It was not long before the "multiforms" developed into the signature style; by early 1949 Mark Rothko exhibited these new works at the Betty Parsons Gallery. For critic Harold Rosenberg, the paintings were nothing short of a revelation. Mark Rothko had, after painting his first "multiform," secluded himself to his home in East Hampton on Long Island. He invited only a select few, including Rosenberg, to view the new paintings. The discovery of his definitive form came at a period of great distress to the artist; his mother Kate died in October 1948. It was at some point during that winter that Mark Rothko happened upon the striking symmetrical rectangular blocks of two to three opposing or contrasting, yet complementary, colors. Additionally, for the next seven years, Mark Rothko painted in oil only on large canvases with vertical formats. Very large-scale designs were used in order to overwhelm the viewer, or, in Rothko’s words, to make the viewer feel "enveloped within" the painting. For some critics, the large size was an attempt to make up for a lack of substance. In retaliation, Rothko stated:
“ I realize that historically the function of painting large pictures is painting something very grandiose and pompous. The reason I paint them, however . . . is precisely because I want to be very intimate and human. To paint a small picture is to place yourself outside your experience, to look upon an experience as a stereopticon view or with a reducing glass. However you paint the larger picture, you are in it. It isn’t something you command! ”
He even went so far as to recommend that a viewer position themselves as little as 18 inches away from the canvas so that the viewer might experience a sense of intimacy, as well as awe, a transcendence of the individual, and a sense of the unknown.
Again, Mark Rothko’s aims, in some critics’ and viewers’ estimation, exceeded his methods. Many of the abstract expressionists exhibited pretensions for something approximating a spiritual experience, or at least an experience that exceeded the boundaries of the purely aesthetic. In later years, Rothko would do much to promote this spiritual aspect of his artwork, a sentiment that would culminate in the construction of the Rothko Chapel.
Many of the "multiforms" and early signature paintings display an affinity for bright, vibrant colors, particularly reds and yellows, expressing energy and ecstasy. By the mid 1950’s however, close to a decade before the completion of the first "multiforms," Mark Rothko began to employ dark blues and greens; for many critics of his work this shift in colors was representative of a growing darkness within Mark Rothko’s personal life.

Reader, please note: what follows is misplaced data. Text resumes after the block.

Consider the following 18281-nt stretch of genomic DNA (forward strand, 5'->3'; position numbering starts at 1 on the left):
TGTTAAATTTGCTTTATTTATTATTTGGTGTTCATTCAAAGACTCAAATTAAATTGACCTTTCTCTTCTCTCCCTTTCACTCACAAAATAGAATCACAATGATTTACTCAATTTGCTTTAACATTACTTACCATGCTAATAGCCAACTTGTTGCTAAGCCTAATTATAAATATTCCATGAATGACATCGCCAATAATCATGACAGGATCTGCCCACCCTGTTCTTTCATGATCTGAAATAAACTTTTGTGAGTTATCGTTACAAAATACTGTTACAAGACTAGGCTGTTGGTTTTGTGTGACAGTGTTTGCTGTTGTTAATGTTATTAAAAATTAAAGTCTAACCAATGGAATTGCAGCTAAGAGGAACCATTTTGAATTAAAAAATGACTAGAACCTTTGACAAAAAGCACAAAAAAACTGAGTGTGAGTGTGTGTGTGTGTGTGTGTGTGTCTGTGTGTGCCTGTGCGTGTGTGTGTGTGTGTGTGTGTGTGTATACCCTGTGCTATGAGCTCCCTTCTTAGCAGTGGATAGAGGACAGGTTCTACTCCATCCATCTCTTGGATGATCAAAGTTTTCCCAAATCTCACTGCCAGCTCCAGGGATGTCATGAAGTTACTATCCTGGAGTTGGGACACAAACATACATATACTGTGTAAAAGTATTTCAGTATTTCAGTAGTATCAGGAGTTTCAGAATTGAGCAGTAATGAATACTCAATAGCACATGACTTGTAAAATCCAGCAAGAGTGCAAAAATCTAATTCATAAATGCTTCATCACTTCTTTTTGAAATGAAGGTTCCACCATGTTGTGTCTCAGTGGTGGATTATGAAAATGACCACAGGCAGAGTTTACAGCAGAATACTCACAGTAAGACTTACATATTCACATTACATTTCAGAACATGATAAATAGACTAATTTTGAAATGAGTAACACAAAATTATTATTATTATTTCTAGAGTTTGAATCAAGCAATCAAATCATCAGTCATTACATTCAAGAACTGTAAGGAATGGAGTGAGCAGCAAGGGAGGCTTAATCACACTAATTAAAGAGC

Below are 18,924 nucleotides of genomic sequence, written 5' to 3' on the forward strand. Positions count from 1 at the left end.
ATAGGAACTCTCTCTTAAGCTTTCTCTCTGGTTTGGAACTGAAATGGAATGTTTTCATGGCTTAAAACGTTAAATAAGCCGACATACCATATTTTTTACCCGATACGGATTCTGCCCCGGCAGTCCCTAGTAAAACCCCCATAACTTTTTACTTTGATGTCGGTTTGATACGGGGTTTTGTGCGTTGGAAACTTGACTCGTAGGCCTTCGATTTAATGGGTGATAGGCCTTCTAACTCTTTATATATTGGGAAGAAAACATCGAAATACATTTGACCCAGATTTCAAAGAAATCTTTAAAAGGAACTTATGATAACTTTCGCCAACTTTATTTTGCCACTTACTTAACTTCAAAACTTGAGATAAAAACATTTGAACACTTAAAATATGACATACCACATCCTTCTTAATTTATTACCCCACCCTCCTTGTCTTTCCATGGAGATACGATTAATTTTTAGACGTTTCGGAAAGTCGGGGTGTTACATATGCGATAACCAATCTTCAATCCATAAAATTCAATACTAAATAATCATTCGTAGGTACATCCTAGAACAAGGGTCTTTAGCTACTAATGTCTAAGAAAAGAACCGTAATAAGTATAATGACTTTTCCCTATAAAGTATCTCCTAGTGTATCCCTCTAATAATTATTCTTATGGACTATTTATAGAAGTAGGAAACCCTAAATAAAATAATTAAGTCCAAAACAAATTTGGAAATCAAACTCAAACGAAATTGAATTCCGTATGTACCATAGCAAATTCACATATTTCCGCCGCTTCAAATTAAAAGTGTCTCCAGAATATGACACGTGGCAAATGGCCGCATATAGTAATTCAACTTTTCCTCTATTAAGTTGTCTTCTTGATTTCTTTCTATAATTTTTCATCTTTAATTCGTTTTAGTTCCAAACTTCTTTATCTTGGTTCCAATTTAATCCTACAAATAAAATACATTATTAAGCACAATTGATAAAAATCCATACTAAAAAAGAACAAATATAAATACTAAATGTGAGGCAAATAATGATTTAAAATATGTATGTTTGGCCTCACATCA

The general method for these paintings was to apply a thin layer of binder mixed with pigment directly onto uncoated and untreated canvas, and to paint significantly thinned oils directly onto this layer, creating a dense mixture of overlapping colors and shapes. His brush strokes were fast and light, a method he would continue to use until his death. His increasing adeptness at this method is apparent in the paintings completed for the Chapel. With a total lack of figurative representation, what drama there is to be found in a late Rothko is in the contrast of colors, radiating, as it were, against one another. His paintings can then be likened to a sort of fugal arrangement: each variation counterpoised against one another, yet all existing within one architectonic structure.
Mark Rothko used several original techniques that he tried to keep secret even from his assistants. Electron microscopy and ultraviolet analysis conducted by the MOLAB showed that he employed natural substances such as egg and glue, as well as artificial materials including acrylic resins, phenol formaldehyde, modified alkyd, and others . One of his objectives was to make the various layers of the painting dry quickly, without mixing of colors, such that he could soon create new layers on top of the earlier ones.
Mark Rothko's Seagram Murals
Four Seasons Restaurant artistic commission.
In 1958,Mark Rothko was awarded the first of two major mural commissions that proved both rewarding and frustrating. The beverage company Joseph Seagram and Sons had recently completed their new building on Park Avenue, designed by architects Mies Van der Rohe and Philip Johnson. Rothko agreed to provide paintings for the building’s new luxury restaurant, The Four Seasons.